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Westminster home to two thirds of all licensed sex shops in London

The London Borough of Westminster is home to 25 licensed sex establishments, more than all other boroughs in the city combined.

Westminster Council has granted more than half of the active sex establishment licences across London, including permits for 11 of the city’s 16 authorised sex shops – more than two-thirds.

Local authority powers to licence sex establishments are granted under the Local Government (Miscellaneous Provisions) Act 1982.

The Act separates premises into three general categories, sex shops, sex cinemas and sexual entertainment venues, such as strip clubs, and all must be appropriately licensed.

Freedom of Information requests submitted to all London councils revealed more than three-quarters of the sex establishment licences currently issued in the capital are for premises located in Central London.

The vast majority of the licences issued in Central London were approved by Westminster Council.

Before relocating to Westmister in 2018, sex shop Regulation operated in Islington without a council licence as the shop had started trading before licensing was introduced.

Regulation, which specialises in the retail of latex clothing, leather garments and gay sex toys, moved from Islington as its premises were due to be redeveloped.

Director of the business Peter Cooke explained: “Had we wished to stay in the borough, that would have been impossible because the council had a nil policy for new establishments.

“Our next focus was Soho because it has a history of LGBT presence and it’s a central location as well.”

Westminster MP Nickie Aiken also suggested Soho, located within the Westminster locality, is the reason behind the high number of licences issued as the area has historical ties to the sex industry.

Another part of the reason why Westminster may be an outlier, Cooke suggests, is outdated views on sex shops.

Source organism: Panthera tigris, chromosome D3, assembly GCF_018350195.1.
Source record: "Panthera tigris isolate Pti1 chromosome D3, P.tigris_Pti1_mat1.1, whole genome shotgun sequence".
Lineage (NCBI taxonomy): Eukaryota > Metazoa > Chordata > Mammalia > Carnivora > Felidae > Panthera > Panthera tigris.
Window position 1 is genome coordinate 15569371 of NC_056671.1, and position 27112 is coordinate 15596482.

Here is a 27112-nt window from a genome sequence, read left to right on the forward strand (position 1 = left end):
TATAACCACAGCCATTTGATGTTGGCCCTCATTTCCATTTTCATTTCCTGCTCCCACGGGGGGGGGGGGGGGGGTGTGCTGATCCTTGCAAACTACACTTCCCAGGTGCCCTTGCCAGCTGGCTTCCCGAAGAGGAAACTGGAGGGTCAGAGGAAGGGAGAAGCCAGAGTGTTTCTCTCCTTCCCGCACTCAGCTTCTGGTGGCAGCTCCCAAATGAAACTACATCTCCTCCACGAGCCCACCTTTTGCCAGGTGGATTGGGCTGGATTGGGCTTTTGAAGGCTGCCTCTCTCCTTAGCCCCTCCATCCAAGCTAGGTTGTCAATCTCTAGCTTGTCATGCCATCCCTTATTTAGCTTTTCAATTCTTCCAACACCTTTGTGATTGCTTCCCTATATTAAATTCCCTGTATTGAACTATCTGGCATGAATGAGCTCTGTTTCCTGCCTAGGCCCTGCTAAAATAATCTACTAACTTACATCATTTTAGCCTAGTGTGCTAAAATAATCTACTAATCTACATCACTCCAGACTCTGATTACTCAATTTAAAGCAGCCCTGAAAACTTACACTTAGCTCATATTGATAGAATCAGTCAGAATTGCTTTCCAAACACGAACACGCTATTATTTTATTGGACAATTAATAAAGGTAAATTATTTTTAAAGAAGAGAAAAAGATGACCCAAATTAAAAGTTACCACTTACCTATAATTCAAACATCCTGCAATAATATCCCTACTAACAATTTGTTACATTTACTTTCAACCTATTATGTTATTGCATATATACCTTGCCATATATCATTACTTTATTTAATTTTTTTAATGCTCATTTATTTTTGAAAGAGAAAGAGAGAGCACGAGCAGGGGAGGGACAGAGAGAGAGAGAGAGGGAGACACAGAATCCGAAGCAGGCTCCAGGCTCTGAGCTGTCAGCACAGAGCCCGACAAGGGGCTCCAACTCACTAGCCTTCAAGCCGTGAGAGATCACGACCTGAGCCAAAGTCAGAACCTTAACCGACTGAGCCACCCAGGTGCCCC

Speaking on Regulation’s experience of the licensing system, Cooke added: “The view of the licensing mechanism in the councils is generally if we have a sex shop then crime will flourish, that sort of 1980’s style of thinking.

“I would note that Westminster definitely were not like that, they were quite willing to be more open and progressive and could see beyond just a sex shop.

“We sell some pretty bizarre things, but it’s more discreetly done and our customers are wonderful people.”

Central London comprises just 8% of London’s inland space, but over 75% of the active sex establishment licences.

Similarly, central London is the second least populated area of the city, with approximately 1.4 million residents and roughly one sex establishment licence granted for every 40,000 people.

In Westminster, one licence is granted for every 8,000 people.

One issue that has arisen for sex shops as a result of Westminster having a near monopoly is cost.

The total annual cost of a new sex shop licence in Westminster is £4,794, and the cost of a licence renewal is £3,264.

Comparably, the annual cost for a dangerous animal pet licence under the same authority is £1,230, nearly a quarter of the price.

The council reviews the cost of licensing annually and the current charges for a new sex shop licence reflect an increase of 6.79% on the 2023 rate, a £305 difference.

Cooke noted: “If you’re a small business owner and you want to start a new business, that would be quite a large cost.”

Despite the high costs, Regulation remains committed to maintaining their Soho store alongside their online retail site.

Cooke added he likely wouldn’t want to be in the trade if the business was purely online, adding that in-person shopping experiences can be more enriching.

He explained: “The idea that you can go in, you can try stuff on and speak to someone who is sympathetic and validates what you’re into and what you like – isn’t that just part of living?

“We can go online and do our shopping if we want to, but if we have the option to offer it, I’m passionate about being able to offer that in-person experience.”

Westminster Council had previously charged up to £29,102 in fees for sex establishment licences.

However, the authority’s fees were found to be unlawful in a landmark 2015 Supreme Court case pioneered by sex shop owners in the Soho area.

The case ruled licensed sex shop operators should not be liable for the costs involved in enforcement action against unlicensed businesses and fees were subsequently reviewed and reduced.

The European Services Directive, which came into force in 2009, had previously outlined that licence fees must not exceed the cost of the authorisation procedures.

The number of sex establishments licenced in Westminster is unlikely to increase as the council has set a maximum number of 25 licences which can be issued at any one time.

The number is decided upon at the discretion of the council and is the amount the authority deems appropriate for the locality.

Featured image credit: Unsplash

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